Do you know what September is?
Yeah, ok – I’ll admit – when I read this I thought what the heck does that mean?! So I did a little research. Apparently September is set aside to take the time to prepare yourself for emergencies and disasters. Unfortunately, I think we’re all too familiar with the fact that emergencies can happen to anyone at any time. From flash floods and tornado outbreaks to transportation delays and communication breakdowns, emergencies can range from large to small scale. The idea is that preparation prior to a disaster is important. Thinking about what disasters may impact your community and who would be part of your support network lays the groundwork for creating an emergency plan.
So this got me to thinking. But what happens when you find yourself in an eating emergency? You know – when you’re so hungry you need to eat something as quickly as possible. Maybe you even become a little hangry. Sound familiar? Has this happened to you? What do you do? Are you prepared? Do you have a plan in place so you can still eat a healthy meal or snack? Or do you just reach for the closest thing and regret it later?
Why not take the time to avoid an eating emergency? Yes, it’s true – preparation is key. Keeping some items on hand to whip up a quick snack or meal helps you through those eating emergencies. Not sure where to start? Never fear – here are some ideas to get you started.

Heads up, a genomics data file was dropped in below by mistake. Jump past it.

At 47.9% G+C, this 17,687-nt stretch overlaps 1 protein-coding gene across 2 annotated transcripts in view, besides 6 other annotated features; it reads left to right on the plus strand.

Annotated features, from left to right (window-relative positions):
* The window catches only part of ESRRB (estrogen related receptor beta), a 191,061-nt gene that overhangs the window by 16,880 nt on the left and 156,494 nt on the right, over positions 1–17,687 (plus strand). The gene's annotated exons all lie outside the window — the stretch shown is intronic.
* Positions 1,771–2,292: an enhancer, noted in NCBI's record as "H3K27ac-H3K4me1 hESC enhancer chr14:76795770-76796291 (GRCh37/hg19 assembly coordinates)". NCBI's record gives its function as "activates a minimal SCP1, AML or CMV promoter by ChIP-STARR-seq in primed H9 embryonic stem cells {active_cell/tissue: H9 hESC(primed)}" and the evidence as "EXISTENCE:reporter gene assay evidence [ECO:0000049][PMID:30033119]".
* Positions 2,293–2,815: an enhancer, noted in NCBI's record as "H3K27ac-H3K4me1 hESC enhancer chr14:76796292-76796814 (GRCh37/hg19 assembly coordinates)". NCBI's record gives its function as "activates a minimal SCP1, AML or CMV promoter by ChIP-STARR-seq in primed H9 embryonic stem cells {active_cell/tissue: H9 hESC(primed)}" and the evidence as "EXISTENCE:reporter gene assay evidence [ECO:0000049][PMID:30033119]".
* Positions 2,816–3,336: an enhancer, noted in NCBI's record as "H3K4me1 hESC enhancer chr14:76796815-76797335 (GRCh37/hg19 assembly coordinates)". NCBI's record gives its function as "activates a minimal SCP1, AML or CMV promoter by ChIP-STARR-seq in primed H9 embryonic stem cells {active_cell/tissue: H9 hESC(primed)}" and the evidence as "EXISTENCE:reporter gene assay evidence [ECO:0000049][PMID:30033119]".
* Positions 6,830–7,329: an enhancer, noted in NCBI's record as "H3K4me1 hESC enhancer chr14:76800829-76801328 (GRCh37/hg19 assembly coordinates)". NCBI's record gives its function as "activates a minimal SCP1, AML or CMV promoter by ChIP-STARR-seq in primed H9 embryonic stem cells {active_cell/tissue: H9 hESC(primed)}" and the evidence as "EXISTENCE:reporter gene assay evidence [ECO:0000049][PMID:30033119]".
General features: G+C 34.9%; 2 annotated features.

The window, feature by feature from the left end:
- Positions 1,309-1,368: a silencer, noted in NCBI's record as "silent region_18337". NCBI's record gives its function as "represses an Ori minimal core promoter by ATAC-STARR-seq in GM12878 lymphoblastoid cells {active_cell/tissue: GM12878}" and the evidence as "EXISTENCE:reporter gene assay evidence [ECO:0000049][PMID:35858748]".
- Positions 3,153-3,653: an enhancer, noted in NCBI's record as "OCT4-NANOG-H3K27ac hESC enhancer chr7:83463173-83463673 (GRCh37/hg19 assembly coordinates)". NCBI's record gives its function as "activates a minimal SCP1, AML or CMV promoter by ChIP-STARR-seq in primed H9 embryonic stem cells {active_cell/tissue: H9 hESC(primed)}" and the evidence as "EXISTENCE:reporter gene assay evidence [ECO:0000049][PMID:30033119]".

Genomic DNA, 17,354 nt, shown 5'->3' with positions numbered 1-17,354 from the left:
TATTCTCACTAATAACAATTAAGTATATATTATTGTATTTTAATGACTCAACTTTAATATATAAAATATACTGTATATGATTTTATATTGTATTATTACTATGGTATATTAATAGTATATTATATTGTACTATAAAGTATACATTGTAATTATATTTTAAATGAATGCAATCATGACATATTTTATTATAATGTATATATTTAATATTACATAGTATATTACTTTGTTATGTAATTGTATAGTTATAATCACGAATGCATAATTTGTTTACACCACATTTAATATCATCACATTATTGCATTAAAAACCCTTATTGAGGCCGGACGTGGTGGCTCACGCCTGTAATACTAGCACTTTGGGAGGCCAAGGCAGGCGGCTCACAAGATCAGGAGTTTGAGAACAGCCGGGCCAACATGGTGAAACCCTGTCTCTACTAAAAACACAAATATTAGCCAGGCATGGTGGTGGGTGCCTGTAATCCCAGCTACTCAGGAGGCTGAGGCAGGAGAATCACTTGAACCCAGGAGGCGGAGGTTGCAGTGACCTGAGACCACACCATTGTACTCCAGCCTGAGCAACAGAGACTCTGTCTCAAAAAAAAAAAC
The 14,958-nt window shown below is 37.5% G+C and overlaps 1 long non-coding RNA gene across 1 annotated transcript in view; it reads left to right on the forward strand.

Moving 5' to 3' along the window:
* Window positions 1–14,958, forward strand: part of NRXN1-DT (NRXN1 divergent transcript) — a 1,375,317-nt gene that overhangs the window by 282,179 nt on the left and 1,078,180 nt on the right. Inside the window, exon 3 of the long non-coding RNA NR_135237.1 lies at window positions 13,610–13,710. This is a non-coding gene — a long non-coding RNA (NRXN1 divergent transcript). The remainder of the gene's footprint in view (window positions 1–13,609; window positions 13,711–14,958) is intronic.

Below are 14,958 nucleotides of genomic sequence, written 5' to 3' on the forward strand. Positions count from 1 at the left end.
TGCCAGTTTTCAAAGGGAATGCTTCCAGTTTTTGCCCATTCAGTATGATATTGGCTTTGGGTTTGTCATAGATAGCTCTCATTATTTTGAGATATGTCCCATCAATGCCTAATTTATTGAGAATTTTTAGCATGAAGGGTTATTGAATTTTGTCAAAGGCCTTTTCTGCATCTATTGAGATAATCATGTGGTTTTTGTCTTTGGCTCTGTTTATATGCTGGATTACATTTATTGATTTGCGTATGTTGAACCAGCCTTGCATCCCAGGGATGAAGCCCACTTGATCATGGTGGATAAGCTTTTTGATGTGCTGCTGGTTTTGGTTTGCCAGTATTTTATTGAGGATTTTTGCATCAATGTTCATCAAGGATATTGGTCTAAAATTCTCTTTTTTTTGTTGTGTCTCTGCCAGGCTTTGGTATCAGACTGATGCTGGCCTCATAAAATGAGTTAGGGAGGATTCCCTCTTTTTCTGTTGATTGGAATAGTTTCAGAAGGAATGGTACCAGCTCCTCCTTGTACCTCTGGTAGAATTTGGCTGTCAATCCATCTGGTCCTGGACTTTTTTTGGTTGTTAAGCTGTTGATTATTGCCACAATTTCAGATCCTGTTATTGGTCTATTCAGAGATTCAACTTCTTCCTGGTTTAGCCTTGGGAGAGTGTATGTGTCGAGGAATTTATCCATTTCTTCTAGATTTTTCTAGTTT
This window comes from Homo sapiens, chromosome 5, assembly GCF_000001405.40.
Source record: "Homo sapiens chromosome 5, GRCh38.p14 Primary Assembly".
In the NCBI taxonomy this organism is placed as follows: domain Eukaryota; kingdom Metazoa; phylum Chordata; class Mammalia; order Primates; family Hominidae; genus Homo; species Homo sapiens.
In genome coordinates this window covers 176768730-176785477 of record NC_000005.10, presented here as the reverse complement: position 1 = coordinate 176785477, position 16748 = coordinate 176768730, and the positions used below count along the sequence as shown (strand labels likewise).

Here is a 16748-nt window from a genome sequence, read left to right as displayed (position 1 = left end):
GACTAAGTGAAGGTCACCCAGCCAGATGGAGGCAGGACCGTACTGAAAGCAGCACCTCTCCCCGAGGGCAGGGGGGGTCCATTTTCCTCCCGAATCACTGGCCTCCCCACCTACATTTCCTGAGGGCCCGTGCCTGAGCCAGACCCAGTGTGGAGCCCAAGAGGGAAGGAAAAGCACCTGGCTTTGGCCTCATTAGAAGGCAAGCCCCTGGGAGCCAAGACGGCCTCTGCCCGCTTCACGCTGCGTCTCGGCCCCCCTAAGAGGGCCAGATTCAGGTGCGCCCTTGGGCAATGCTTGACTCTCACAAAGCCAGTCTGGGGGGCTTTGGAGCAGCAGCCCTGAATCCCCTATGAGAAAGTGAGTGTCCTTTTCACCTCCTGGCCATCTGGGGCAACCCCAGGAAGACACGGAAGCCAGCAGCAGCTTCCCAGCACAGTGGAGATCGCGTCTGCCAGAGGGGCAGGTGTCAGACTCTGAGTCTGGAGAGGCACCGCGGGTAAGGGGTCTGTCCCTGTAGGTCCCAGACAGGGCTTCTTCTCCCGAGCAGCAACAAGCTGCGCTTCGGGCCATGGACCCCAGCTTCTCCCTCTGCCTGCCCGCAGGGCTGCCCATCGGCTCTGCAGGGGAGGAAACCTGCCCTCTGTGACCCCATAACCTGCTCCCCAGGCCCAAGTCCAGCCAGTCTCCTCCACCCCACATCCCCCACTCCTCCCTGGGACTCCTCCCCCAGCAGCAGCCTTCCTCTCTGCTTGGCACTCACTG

Whether it’s peanut butter or almond butter, nut butters contain healthy fats with some protein. Spread on whole wheat crackers or a banana for a snack. On the go? Make a sandwich with whole wheat bread.
High in protein and fiber, but also inexpensive. Add to salads or pastas to make a quick meal.
One egg contains 6g of protein and only 70 calories. Keep hard boiled eggs on hand for a quick snack or on-the-go breakfast with some fruit and a cheese stick.
Low in calorie, high in protein and easily defrosted. Shrimp cook very quickly. Buy already peeled and deveined to make a quick meal. Or better yet, buy pre-cooked for shrimp cocktail.
Frozen or Canned Vegetables
Frozen at their peak, frozen vegetables are the next best thing to fresh. Canned are a good option too but can contain a lot of sodium. Look for the low sodium or no sodium on the can.
Good source of protein with a relatively long shelf life. Make a sandwich for on-the-go or add to pasta for a quick meal.
What items do you keep on hand to get through those eating emergencies?
Powered by Facebook Comments